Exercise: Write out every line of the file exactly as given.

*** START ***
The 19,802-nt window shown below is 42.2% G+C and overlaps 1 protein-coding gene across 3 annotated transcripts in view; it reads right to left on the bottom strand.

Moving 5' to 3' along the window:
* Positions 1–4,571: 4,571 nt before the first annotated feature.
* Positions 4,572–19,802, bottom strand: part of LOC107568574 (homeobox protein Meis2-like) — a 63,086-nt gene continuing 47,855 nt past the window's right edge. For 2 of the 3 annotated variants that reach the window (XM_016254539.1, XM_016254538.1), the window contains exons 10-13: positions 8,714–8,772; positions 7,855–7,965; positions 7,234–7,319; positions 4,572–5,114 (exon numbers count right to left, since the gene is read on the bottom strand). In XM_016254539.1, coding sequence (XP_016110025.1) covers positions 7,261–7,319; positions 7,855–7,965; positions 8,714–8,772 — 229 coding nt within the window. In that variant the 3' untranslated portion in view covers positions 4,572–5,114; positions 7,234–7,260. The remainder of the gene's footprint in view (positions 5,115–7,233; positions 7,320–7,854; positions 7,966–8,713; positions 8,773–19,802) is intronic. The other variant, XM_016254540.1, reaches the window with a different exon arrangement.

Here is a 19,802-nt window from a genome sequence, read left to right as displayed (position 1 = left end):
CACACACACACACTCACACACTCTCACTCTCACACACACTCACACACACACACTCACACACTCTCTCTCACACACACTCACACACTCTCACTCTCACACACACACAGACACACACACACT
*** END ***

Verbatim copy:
The 19,802-nt window shown below is 42.2% G+C and overlaps 1 protein-coding gene across 3 annotated transcripts in view; it reads right to left on the bottom strand.

Moving 5' to 3' along the window:
* Positions 1–4,571: 4,571 nt before the first annotated feature.
* Positions 4,572–19,802, bottom strand: part of LOC107568574 (homeobox protein Meis2-like) — a 63,086-nt gene continuing 47,855 nt past the window's right edge. For 2 of the 3 annotated variants that reach the window (XM_016254539.1, XM_016254538.1), the window contains exons 10-13: positions 8,714–8,772; positions 7,855–7,965; positions 7,234–7,319; positions 4,572–5,114 (exon numbers count right to left, since the gene is read on the bottom strand). In XM_016254539.1, coding sequence (XP_016110025.1) covers positions 7,261–7,319; positions 7,855–7,965; positions 8,714–8,772 — 229 coding nt within the window. In that variant the 3' untranslated portion in view covers positions 4,572–5,114; positions 7,234–7,260. The remainder of the gene's footprint in view (positions 5,115–7,233; positions 7,320–7,854; positions 7,966–8,713; positions 8,773–19,802) is intronic. The other variant, XM_016254540.1, reaches the window with a different exon arrangement.

Here is a 19,802-nt window from a genome sequence, read left to right as displayed (position 1 = left end):
CACACACACACACTCACACACTCTCACTCTCACACACACTCACACACACACACTCACACACTCTCTCTCACACACACTCACACACTCTCACTCTCACACACACACAGACACACACACACT